Rizia Rahman’s devotion to art | The Daily Star
12:00 AM, August 30, 2019 / LAST MODIFIED: 12:00 AM, August 30, 2019

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Rizia Rahman’s devotion to art

Beginning its journey after 1947, Bangladeshi literature created a different wave in Bangla literature—Rizia Rahman was one of the most significant writers from that wave.

 

Fiction was her mainstay, with a number of short stories and novels to her credit. The settings of her fictional work have expanded the horizon of our literature. Her skills and artistic expressions have established her as an exemplary writer.

Agni Shwakkhora was published in 1967. The way she artistically explored the meaning and multidimensionality of life in her stories caught everyone’s attention; we all realised how brilliant she was as a writer and that her work would take her to great heights. Rizia Rahman’s first collection of short stories created a stir in literary circles. Martyred Professor Munier Chowdhury praised her stories, Professor Abdul Hye welcomed the young writer of his time. With blessings from veterans in the field, Rizia Rahman began her journey as a writer.  I first met her on the premises of Bangla Academy. She often visited the academy, a meeting place for writers who went there even if there was no programme or event. While at the academy, we had great addas where we would often discuss her writing. Her Rokter Okkhor, published in “Bichitra” magazine, was widely acclaimed back in the day. The story is about a woman who, tortured during the Liberation War, takes up sex work for a living. In answer to our questions, Rizia Rahman would explain her position readily and say, if the abstract articulation of a time does not survive through art, that particular time will be lost forever. It is not possible that people will know about or remember a time only from history books; that is not how it works. All readers are not the same—history books and research journals do not have the same impact on all readers. If we choose to portray an era through fiction to readers, then it becomes our responsibility to explore that time through many different lenses.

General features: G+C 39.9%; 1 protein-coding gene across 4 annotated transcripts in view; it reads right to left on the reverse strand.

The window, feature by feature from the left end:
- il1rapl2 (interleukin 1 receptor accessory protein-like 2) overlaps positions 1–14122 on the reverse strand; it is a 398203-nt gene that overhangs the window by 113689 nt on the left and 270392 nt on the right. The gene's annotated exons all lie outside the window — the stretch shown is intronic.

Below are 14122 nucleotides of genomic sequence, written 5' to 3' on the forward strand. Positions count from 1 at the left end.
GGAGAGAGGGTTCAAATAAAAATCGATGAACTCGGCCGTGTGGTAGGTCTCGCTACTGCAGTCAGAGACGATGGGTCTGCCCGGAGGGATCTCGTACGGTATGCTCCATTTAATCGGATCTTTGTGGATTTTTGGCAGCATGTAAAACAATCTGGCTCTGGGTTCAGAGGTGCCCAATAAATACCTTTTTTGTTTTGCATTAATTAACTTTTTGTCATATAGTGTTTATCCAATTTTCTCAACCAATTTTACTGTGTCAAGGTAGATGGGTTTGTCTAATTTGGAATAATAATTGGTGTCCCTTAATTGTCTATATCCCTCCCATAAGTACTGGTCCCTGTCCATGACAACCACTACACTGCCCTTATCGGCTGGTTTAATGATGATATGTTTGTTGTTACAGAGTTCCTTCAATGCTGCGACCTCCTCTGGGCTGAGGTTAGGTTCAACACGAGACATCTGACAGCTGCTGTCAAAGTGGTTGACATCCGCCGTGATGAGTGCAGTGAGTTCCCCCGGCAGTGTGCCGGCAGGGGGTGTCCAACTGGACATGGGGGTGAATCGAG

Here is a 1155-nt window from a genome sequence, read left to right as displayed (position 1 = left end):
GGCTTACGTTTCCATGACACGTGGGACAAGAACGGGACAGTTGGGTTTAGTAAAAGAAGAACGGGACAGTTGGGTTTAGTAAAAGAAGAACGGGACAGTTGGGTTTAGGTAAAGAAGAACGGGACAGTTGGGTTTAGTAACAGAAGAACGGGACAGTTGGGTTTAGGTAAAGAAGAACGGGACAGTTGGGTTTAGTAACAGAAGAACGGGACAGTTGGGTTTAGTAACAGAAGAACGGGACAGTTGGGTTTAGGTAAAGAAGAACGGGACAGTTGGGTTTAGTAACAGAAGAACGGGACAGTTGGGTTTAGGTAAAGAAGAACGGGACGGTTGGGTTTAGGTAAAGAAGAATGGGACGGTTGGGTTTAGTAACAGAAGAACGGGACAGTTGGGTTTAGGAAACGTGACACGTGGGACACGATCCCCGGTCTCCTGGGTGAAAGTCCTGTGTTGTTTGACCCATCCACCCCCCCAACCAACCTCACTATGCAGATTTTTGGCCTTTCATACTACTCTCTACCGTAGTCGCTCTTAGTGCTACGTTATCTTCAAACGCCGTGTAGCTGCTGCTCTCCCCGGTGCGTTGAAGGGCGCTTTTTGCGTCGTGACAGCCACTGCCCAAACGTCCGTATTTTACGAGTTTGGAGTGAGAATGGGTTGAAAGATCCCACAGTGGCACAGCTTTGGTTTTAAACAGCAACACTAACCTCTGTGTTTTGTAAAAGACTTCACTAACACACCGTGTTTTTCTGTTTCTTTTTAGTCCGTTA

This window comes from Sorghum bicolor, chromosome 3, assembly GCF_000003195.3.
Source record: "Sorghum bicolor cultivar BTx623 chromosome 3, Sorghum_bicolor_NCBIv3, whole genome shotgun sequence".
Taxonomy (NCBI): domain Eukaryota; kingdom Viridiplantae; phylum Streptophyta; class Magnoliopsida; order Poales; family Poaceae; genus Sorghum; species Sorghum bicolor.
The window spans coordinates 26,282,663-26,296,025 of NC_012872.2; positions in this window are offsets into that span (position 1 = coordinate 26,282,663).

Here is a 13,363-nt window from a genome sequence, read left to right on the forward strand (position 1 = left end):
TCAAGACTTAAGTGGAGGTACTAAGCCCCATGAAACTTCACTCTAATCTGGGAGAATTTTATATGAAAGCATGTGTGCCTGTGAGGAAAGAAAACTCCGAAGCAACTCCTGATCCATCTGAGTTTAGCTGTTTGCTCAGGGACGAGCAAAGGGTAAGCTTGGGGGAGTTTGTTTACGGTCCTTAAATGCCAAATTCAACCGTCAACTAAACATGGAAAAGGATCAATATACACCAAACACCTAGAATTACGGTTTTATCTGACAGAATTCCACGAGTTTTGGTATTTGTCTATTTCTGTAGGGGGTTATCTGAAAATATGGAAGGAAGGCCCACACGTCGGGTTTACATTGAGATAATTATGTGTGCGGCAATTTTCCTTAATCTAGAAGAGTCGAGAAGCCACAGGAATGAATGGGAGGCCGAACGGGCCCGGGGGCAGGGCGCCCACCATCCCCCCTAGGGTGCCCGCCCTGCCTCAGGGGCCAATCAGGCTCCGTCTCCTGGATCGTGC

In the novel Akal Chirokal, written about the Santal communities, she describes their suffering as well as their revolt. She shows how the Santals had fought for their rights without compromising on the question of identity. I was impressed with her nuanced exploration of Santal life as well as that of the tea gardens.

She never compromised when it came to art. And that is how readers will remember her—that she remained true to herself in writing boldly. There was nothing you could fault her on. She approached each topic with the clarity and sobriety it deserved. In her books, she intentionally created worlds that were driven by her own social consciousness. Several of her novels were set in different regions of Bangladesh and her descriptions of local life show how she infused her consciousness and experience in her creations.

The ability to turn thoughts and subjects into art is an extraordinary skill, of which Rizia Rahman was a master. She dedicated her life to it. Her novel, Bong Theke Bangla, published in 1987, is a remarkable work of Bangla fiction. It is a fine example of interpreting history in a new context and deconstructing life as we know it. Another remarkable novel, Shilay Shilay Aagun, was published two years later. In it, too, she went on to create a world full of fascinating stories and interpretations. I also remember another of her novels, Aabe Rouwa, which is set in the days when our Muslin fabric was world famous. It revolves around the production of muslin, the market economy around it and muslin weavers’ struggle to exist. In fact, each of Rizia Rahman’s fiction bears the stamp of an intellectual mind.      

To us, her death is not only an occasion for mourning; it is a deeply painful reminder that we have lost such a writer. If she had been amongst us for longer, our literature would have been further enriched.

I pay my deepest respect to her memories.

Rizia Apa was born in 1939. We had a deep and meaningful friendship. There was a time when we would meet often and reflect on books and other subjects. Looking back at her work, I am reminded of how enormous her contribution has been to our literature. She not only nurtured her own creativity but also took our literature to bigger heights. There was barely any difference between her work, personality and philosophy of life. She was totally devoted to her craft. Her short stories, novels and other writing make her one of the major writers of Bangladeshi literature. She is someone who our next generations will follow when taking Bangla literature forward. Rizia Rahman will live forever in the minds of her readers.

 

(Translated by anubad.net)

Selina Hossain is a prominent Bangladeshi novelist. Her major works include Hangor Nodi Grenade and Poka Makorer Ghor Bosoti

 

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